Kasey Gamble grew up in a state with a small union presence, but she has seen throughout her life the difference organized labor can make on a family’s quality of living.
Kasey Gamble, daughter of Charlotte, N.C., Local 962 retiree Donald Gamble. She recently graduated from the University of North Carolina with a bachelor’s degree in nursing, using scholarship money from the Union Plus program in the process.
Her father, Donald, worked as a mechanic and certified welder for Duke Energy and was a 27-year member of Charlotte, N.C., Local 962 before retiring.
After Kasey graduated from high school – where she was a member of the National Honor Society – in 2016, she received $1,000 in aid from the Union Plus scholarship program and used it to help pay for her freshman year at the University of North Carolina.
Four years later, Kasey graduated with highest distinction with a bachelor’s degree in nursing from UNC, another success story for the union-backed program, which is open to all union families, including IBEW members.
While $1,000 may not seem like a huge amount with rising tuition costs at public and private universities, Gamble noted every little bit of money helped. She graduated with no debt and will begin a job at the Vivant Medical Center in Greenville, N.C., this summer. The center is the teaching hospital for East Carolina University.
“That freshman year was the most important year for me,” added Gamble, who is the first person in her family to graduate from college with a 4-year degree. “You have to know that you can do it and be successful. It allowed me to get my foot in the door and see what I can do after that.”
According the Bureau of Labor Statistics, only 2.3 percent of North Carolina’s hourly workers belong to a union, the second-lowest rate of any state in the country.
Gamble might serve as a good spokesperson for any group trying to raise that average. She remembers how Local 962 helped her father retain his job when he was falsely accused during a disciplinary procedure and how much that meant to the Gamble family.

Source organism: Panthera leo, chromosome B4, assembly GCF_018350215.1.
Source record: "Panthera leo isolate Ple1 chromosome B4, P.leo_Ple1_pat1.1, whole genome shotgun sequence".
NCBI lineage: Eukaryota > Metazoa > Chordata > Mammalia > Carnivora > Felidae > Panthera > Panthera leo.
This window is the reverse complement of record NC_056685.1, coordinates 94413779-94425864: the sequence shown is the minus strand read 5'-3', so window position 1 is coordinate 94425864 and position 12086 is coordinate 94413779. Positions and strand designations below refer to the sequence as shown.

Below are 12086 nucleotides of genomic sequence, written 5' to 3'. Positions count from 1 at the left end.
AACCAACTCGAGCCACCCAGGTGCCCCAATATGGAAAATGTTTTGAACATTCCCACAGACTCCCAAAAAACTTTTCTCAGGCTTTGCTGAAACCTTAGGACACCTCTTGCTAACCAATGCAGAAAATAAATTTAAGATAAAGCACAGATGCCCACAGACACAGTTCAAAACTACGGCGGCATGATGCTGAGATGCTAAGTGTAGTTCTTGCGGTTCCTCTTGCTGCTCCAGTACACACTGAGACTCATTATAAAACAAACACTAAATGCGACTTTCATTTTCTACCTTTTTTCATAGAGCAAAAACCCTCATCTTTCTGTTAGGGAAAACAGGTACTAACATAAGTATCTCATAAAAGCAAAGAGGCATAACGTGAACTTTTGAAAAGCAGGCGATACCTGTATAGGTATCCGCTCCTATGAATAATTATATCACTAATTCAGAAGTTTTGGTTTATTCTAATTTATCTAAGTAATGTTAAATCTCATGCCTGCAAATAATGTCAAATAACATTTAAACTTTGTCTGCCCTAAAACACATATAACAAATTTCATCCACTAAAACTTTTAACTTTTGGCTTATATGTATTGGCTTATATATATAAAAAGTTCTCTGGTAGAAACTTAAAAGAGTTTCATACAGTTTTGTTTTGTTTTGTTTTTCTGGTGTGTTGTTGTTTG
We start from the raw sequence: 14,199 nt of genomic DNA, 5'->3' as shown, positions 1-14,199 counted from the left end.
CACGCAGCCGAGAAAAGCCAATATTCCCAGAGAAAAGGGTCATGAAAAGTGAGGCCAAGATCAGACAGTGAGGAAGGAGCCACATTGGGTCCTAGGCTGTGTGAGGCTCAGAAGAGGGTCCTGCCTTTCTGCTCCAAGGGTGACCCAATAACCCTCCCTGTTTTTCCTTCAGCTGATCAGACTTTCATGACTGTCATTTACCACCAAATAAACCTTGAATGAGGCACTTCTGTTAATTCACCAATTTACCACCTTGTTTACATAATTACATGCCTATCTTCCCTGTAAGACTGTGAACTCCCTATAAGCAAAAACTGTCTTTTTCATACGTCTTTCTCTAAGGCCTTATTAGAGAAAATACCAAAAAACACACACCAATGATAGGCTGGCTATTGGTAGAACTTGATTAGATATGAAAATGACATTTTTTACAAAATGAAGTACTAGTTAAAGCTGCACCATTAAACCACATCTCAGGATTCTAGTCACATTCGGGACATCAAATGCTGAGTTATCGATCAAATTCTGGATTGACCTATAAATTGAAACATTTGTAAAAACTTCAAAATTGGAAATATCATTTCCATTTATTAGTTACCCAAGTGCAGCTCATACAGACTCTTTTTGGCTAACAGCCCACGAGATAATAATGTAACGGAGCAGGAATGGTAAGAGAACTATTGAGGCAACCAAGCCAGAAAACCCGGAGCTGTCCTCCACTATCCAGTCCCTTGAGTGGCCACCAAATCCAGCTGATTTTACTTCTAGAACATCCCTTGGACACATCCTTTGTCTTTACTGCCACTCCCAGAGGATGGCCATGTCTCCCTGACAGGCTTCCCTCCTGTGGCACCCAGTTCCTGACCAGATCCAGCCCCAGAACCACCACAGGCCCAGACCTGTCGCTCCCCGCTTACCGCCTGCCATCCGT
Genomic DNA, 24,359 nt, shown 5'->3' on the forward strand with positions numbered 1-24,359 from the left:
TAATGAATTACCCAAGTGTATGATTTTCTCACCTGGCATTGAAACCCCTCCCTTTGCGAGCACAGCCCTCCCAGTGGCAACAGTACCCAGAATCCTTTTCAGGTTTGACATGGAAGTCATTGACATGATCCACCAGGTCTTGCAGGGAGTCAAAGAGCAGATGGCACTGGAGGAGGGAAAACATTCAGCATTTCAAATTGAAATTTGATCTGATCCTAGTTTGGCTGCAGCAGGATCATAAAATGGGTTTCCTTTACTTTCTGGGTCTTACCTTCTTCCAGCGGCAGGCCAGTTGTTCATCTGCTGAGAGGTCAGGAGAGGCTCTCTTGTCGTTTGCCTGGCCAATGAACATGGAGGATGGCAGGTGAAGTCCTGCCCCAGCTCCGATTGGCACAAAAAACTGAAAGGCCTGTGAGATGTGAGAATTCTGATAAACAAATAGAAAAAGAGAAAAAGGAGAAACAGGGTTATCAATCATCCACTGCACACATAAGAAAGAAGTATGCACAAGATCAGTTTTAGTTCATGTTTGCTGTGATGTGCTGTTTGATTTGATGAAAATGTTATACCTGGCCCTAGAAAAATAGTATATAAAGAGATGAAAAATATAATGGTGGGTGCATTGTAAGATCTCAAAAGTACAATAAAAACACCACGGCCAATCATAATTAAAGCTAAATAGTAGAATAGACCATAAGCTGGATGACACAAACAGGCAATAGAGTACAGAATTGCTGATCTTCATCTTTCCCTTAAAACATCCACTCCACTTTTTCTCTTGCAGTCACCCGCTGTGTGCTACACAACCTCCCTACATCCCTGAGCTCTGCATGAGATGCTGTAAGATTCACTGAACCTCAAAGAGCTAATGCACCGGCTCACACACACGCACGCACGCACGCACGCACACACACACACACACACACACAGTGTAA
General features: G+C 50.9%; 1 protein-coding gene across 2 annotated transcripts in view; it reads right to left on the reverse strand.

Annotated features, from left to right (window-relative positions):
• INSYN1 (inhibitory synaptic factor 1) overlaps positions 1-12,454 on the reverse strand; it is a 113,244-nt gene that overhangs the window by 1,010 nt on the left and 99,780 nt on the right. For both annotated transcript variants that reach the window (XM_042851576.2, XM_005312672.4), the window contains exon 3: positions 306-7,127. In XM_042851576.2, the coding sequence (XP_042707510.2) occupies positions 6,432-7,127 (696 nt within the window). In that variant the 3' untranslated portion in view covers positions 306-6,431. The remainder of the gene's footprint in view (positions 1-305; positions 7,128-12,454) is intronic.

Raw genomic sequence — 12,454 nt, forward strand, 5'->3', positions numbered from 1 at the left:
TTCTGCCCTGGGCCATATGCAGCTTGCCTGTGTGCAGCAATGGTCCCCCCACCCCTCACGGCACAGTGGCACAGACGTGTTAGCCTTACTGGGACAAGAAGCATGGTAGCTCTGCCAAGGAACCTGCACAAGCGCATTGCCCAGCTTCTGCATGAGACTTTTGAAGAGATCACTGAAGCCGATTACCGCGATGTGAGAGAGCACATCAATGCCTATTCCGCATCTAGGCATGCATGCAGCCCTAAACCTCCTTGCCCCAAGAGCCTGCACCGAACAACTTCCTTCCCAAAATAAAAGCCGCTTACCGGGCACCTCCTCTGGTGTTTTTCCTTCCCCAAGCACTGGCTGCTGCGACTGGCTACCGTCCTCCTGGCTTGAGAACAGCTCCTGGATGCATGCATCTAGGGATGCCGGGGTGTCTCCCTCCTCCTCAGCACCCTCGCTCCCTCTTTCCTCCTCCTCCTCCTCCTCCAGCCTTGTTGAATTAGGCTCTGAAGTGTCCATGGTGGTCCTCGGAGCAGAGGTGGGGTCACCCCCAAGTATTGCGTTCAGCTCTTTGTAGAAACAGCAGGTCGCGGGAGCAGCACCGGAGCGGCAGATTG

She will not be a union member in her job at Vivant because there are virtually no union jobs available in nursing in North Carolina, but she’s been impressed by how organized labor has worked to assist all front-line medical workers during the COVID-19 pandemic.
“I’ve seen how unions are helping doctors and other medical professionals get [personal protective equipment] and what they need,” she said. “Not just the IBEW, but I appreciate what all unions are doing.”
Of course, she will soon be one of those front-line workers. Kasey said she will be working with patients in the hospital’s medical transitional unit. They are well enough not to be in intensive care but have not progressed to where they can be in a regular hospital room.
“It’s exciting because I am helping out right after graduation, but it’s scary because there is so much that is unknown and health care is changing right before my eyes,” she said.
Union Plus is a brand of Union Privilege, which has worked since 1986 to aid union members in finding quality services and products. It is backed by the AFL-CIO. Union Plus has programs that offer member savings on everyday products from wireless phones to credit cards. It also has a program that provides assistance to union members going through financial hardship, including difficulties caused by the pandemic.
Applications for 2021 scholarships will be available in mid-June and are open to children and dependents of all union members, including the IBEW.
Local 962 represents Duke Energy workers throughout North Carolina. Kasey Gamble grew up in Randleman, a small, rural town south of Greensboro.